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A lush, new bid for Nexen Inc. puts a radically higher price tag on Canadian energy assets, increasing speculation that a flurry of merger activity is in the offing.

The $27.50-a-share, all-cash offer from CNOOC Ltd. unveiled on Monday represents a 61-per-cent premium to Nexen's closing price Friday, an indication CNOOC management believed the Canadian oil producer's stock was massively undervalued.

The deal spotlights the depressed valuation levels in the sector, which is down 12.7 per cent from the start of the year.

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Analysts and investors are already scrambling to spotlight other potential takeover targets.

The bid for Nexen "illustrates the deep value sitting within the Canadian energy space," Credit Suisse analyst Brian Dutton argues.

Investors appeared to agree. Energy stocks initially lost ground Monday but strengthened during the session, spurred by speculation on other possible deals.

The energy index finished up 1.6 per cent on a day when oil prices and the broad market fell.

Analysts said the $15-billion bid by CNOOC is a tangible sign that the Chinese company believes stock prices in the sector are unlikely to fall much further.

Bay Street's most widely used valuation method for energy stocks is enterprise value to debt-adjusted cash flow (EV/DACF), which compares a company's total market value (market capitalization plus net debt) to predicted cash flow, adjusted for the firm's debt.

At $27.50, CNOOC valued Nexen at 5.8 times 2013 DACF – "a fair price," according to Phil Skolnick, an analyst with Canaccord Genuity Corp.

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Applying the 5.8 times multiple to other companies highlights their potential. Mr. Skolnick estimates that Talisman Energy Inc. would trade 57 per cent higher with a 5.8 times multiple, while Canadian Natural Resources stock would climb 20 per cent.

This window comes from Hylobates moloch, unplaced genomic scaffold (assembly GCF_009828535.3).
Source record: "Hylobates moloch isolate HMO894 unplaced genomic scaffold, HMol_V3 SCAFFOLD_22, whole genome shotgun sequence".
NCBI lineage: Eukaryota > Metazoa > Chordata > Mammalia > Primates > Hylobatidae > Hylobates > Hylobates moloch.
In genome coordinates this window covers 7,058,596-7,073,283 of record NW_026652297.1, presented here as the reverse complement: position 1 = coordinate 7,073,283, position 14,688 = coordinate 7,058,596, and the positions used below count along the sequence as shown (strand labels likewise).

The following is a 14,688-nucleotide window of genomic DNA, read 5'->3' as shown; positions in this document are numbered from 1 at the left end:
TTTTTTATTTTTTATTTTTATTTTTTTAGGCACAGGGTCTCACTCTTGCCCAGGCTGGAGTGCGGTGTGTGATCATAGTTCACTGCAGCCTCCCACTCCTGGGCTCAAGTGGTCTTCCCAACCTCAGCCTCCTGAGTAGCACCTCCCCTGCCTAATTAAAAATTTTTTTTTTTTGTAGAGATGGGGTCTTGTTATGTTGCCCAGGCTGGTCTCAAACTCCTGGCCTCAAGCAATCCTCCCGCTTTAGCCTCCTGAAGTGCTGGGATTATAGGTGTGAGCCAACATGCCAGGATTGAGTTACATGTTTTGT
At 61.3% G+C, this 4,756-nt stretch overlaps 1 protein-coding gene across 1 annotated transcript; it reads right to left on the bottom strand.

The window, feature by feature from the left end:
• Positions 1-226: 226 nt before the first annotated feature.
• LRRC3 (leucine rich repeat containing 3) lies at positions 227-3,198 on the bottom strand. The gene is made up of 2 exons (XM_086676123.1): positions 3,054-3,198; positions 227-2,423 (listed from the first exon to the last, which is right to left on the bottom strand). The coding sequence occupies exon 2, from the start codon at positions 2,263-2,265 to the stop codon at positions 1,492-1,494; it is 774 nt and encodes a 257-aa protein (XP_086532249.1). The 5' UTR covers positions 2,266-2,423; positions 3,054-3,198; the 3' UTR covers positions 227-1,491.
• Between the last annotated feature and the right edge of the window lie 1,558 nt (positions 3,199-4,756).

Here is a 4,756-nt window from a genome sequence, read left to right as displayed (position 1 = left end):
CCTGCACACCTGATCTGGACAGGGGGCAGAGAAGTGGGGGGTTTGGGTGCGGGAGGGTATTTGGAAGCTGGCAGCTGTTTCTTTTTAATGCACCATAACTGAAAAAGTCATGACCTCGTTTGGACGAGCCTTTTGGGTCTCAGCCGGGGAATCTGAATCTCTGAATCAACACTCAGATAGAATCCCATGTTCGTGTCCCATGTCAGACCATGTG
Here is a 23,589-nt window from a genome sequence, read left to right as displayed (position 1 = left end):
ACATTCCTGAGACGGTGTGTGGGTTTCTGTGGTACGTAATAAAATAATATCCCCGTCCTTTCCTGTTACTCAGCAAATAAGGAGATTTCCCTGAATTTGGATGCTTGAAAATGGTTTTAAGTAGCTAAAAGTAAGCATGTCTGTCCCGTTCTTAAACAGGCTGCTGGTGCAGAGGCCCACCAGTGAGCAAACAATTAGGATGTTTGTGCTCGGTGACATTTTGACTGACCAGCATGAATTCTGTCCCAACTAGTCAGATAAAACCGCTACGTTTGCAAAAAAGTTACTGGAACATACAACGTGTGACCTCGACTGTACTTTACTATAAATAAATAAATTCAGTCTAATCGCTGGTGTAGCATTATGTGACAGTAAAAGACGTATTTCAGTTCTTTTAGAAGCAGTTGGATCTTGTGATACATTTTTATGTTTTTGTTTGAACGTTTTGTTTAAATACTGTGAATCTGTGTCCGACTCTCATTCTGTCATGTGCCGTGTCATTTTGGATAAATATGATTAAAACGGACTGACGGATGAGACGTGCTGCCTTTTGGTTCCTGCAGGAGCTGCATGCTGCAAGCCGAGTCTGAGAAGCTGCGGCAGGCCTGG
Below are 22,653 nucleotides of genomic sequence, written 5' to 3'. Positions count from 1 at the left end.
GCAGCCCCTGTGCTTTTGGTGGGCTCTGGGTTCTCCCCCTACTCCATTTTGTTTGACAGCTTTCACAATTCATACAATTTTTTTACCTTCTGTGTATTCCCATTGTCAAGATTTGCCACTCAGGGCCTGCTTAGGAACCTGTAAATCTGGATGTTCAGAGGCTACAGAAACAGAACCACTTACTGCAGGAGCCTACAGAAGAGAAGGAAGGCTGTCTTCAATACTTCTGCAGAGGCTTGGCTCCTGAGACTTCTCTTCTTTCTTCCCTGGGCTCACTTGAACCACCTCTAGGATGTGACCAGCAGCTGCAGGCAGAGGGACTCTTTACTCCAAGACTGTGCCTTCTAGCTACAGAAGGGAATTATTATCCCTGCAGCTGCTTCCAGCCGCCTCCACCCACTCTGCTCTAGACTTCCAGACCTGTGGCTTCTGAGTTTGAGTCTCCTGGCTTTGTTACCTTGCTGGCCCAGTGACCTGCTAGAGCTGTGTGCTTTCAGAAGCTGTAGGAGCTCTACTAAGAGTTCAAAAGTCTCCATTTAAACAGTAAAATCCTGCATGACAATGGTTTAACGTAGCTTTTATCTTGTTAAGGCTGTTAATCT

Talisman is at the top of many analysts' lists of possible takeover targets. It made news Monday by agreeing to sell a 49-per-cent stake in its British operations to China Petrochemical Corp. for $1.5-billion (U.S.).

With a market cap of $12-billion, Talisman is comparable in size to Nexen and owns a similar portfolio of international assets, although its lack of oil sands properties would make it less attractive to global energy giants looking to expand holdings in Alberta.

In the wake of CNOOC's massive bid, analysts expect other large global players to begin assessing potential acquisitions.

"The appetite for undervalued companies remains quite strong," says Ryan Savage of GMP Capital Trust.

Among the biggest advancers Monday was MEG Energy Corp., already 15 per cent owned by CNOOC, which gained nearly 3 per cent on takeover speculation, although the willingness of management to sell at current levels is in question.

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Send your questions about CNOOC's bid for Nexen to businesscommunity@globeandmail.com, along with your name, age, city and province. The Globe will pose the best questions to our panel of experts and publish their responses.

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